When 18-year-old Lajuna Shanetta Hayes gave birth alone in her cousin's Tustin apartment 3 1/2 weeks ago, she said she felt she had nowhere to turn.
Police said Hayes was so confused and scared at the prospect of raising a child on her meager salary as a drugstore cashier that she placed 2-day-old George into a paper bag and left him in the bushes at her cousin's apartment complex. On the bag was a note reading, "Whoever finds this take care of this baby please!"
Amid pessimistic reports from police that little can be done to prevent such actions, several county groups whose goal is to prevent child abuse said that child abandonment can be stopped if the public is aware of services available to low-income teen mothers, who are most likely to cast off their children.
George Hayes--who was found by Hayes' cousin shortly after he was abandoned and now is being cared for by his grandmother--was the third baby in three weeks to be abandoned in Orange County, according to county officials.
An unidentified male infant was left in a Garden Grove trash bin near Crystal Cathedral on March 13, the same day that 1-year-old Joshua Walsh was abandoned in bushes near a Garden Grove home. Both babies are healthy and are being cared for at Orangewood, the only county-run facility for abused, abandoned or neglected children.
"I'm really sorry I did it--it was a big mistake," Hayes said in a jail interview shortly after her arrest April 3.
She had moved to Tustin from Florida two months ago to live with her cousin because, she said, she believed neither her parents nor George's father (who is still in Florida) would give her financial help in supporting the baby.
"I would have had help (from her parents and cousin), but I didn't know that then," Hayes said. She is now seeking custody of George, and a hearing on that issue will be held May 5 in Juvenile Court.
Hayes' mother, Faith, arrived in California to take temporary custody of her grandson, and she plans to remain until the case is resolved.
"We're pleased because this is the first step toward returning the baby to his mother's care," said Myles A. Lenhoff, deputy public defender.
Hayes also has support from a local group of parents. Sally Nava-Kanarek, president of Mothers (and Others) Against Child Abuse, heard about the abandonment and encouraged fellow parents of children attending Coastline Community College's preschool to form an informal support group for Hayes and her son.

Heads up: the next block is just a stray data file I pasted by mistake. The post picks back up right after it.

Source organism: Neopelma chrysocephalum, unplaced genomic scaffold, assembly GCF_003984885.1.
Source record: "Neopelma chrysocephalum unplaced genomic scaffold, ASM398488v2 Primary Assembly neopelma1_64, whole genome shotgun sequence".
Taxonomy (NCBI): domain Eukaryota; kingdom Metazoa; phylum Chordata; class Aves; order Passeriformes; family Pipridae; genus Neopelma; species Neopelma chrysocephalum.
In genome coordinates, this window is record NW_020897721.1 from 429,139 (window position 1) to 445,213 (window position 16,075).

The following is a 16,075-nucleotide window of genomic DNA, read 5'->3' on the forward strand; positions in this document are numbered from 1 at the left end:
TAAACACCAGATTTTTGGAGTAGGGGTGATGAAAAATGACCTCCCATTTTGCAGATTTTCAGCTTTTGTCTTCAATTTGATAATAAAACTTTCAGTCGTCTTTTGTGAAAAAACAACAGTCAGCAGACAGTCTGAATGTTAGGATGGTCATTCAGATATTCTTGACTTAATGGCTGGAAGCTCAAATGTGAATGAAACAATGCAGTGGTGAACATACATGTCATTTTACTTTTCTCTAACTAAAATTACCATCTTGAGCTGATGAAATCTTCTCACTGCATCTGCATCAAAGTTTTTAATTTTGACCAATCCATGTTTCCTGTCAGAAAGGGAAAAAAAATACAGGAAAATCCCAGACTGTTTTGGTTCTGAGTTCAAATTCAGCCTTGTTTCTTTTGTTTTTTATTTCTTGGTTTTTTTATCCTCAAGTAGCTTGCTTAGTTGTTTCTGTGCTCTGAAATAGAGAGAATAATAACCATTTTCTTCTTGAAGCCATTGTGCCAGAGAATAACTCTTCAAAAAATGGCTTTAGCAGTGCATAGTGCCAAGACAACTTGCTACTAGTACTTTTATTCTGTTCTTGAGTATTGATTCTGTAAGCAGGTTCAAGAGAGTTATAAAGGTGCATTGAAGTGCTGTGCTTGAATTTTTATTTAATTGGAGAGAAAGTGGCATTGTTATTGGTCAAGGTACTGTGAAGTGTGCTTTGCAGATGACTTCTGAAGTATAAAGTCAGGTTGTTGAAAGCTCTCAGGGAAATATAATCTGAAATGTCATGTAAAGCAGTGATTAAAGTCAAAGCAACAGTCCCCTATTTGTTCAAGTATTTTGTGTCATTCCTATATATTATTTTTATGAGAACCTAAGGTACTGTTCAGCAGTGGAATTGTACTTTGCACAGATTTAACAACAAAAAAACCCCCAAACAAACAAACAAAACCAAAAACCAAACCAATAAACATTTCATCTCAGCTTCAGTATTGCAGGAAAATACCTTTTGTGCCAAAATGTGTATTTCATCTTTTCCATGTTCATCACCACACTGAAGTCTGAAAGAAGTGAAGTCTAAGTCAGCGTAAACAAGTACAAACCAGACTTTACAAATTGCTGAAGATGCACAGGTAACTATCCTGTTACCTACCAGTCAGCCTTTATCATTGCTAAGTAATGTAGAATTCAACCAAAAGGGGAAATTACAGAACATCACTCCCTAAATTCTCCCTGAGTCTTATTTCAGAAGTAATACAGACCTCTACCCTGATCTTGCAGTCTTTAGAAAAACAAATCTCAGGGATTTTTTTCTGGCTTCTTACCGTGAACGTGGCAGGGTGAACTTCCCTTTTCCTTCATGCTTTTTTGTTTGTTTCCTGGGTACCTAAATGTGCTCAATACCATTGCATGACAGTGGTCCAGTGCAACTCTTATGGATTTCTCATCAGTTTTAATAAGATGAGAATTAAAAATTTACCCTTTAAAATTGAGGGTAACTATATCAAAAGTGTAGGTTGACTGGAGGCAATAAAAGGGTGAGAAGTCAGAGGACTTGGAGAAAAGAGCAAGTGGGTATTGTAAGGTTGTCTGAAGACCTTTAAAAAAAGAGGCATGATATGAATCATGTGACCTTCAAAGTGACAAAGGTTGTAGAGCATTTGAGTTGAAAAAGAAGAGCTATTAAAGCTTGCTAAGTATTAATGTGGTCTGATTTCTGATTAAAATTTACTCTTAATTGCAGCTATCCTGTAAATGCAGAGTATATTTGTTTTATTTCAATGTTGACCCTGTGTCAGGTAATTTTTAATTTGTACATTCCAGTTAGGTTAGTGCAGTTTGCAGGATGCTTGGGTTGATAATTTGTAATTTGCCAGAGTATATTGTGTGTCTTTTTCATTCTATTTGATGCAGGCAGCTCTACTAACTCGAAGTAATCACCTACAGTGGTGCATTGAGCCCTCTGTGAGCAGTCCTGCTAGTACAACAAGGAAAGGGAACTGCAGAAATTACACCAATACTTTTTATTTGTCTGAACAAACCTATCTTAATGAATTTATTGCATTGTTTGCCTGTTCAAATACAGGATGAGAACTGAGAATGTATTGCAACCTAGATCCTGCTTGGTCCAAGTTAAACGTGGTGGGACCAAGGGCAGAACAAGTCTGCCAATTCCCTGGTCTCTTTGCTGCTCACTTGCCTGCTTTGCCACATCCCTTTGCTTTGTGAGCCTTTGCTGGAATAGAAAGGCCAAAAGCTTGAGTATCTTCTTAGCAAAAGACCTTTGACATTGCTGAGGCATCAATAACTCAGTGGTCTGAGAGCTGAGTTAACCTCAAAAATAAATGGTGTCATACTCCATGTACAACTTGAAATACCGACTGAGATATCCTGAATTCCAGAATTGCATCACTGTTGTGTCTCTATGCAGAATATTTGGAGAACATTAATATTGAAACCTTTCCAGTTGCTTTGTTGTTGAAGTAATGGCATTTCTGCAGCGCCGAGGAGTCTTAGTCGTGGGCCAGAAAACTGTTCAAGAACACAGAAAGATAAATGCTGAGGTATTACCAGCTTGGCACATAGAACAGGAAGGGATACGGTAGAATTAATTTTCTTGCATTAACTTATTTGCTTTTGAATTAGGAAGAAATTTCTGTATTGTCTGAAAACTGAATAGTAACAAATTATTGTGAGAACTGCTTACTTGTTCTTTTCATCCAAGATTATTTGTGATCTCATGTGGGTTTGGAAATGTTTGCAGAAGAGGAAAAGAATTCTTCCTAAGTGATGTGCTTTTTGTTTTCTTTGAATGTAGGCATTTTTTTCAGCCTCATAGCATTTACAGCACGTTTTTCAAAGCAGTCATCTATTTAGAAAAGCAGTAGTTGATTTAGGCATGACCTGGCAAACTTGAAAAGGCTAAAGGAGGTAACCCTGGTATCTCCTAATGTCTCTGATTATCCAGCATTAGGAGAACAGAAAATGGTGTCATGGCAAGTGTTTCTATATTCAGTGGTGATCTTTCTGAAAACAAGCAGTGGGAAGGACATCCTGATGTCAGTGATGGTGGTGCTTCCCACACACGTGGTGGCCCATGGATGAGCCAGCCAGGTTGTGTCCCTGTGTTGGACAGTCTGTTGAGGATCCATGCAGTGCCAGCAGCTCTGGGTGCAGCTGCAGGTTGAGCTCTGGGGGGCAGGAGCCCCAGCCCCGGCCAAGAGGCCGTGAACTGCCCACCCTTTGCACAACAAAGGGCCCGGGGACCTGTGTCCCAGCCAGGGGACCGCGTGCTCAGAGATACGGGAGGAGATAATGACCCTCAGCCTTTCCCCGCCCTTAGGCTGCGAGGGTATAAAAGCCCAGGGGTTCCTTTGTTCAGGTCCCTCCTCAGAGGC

In addition, the Buena Park-based Exchange Club for the Prevention of Child Abuse, with which Nava-Kanarek also is involved, has assigned Hayes a social worker who will visit regularly to help her develop parenting skills and to provide information on job-training programs.
Hayes pleaded guilty April 9 to felony charges of child endangerment and abandonment, was released on her own recognizance and is awaiting sentencing May 16.
Although she could receive a jail sentence of up to six years, Hayes has a better chance of getting custody of her child and a probation sentence, Nava-Kanarek said, because the court is aware there are relatives and others who will provide support.
Feels Like Punishment
The Coastline parents already have given Hayes a crib, clothing and formula for her baby, Nava-Kanarek said.
"Teen mothers feel like they're being punished (by their pregnancy)," Nava-Kanarek said, adding that these mothers, in turn, may punish their children through abandonment or abuse.
Had Hayes known about Child Or Parental Emergency Services (COPES) in Santa Ana, she could have left her child there for up to 30 days while receiving counseling on handling her new child and information on where to get help in supporting the baby, said Milly Carota, a medical social worker at COPES.
"Sometimes you get frustrated because you can't reach out to enough people," Carota said, explaining that the COPES shelter can house only six children at a time and all must be age 5 and under.
If the shelter is full, as it often is, COPES workers will refer parents to Orangewood. However, that step usually involves forcing the parents to admit to authorities that they have abused their children, Carota said. "Once they get into the system, they lose control of the children," she said.
Orangewood often takes in children whose parents don't want them, said Dorothy Hayward, an aide to Orangewood's deputy director. "Usually (the children) come here from the hospital until they can be placed (with an adoptive or foster family)," Hayward said.
The county also sponsors Upbeat, a month-old referral service that directs pregnant teens and young mothers to child-care services and parenting classes.
Under the pilot program, girls age 17 and under can receive counseling, job training and information on such basic needs as housing or birth control until they are 20 years old, said J.J. Alboney, a spokesperson for Upbeat.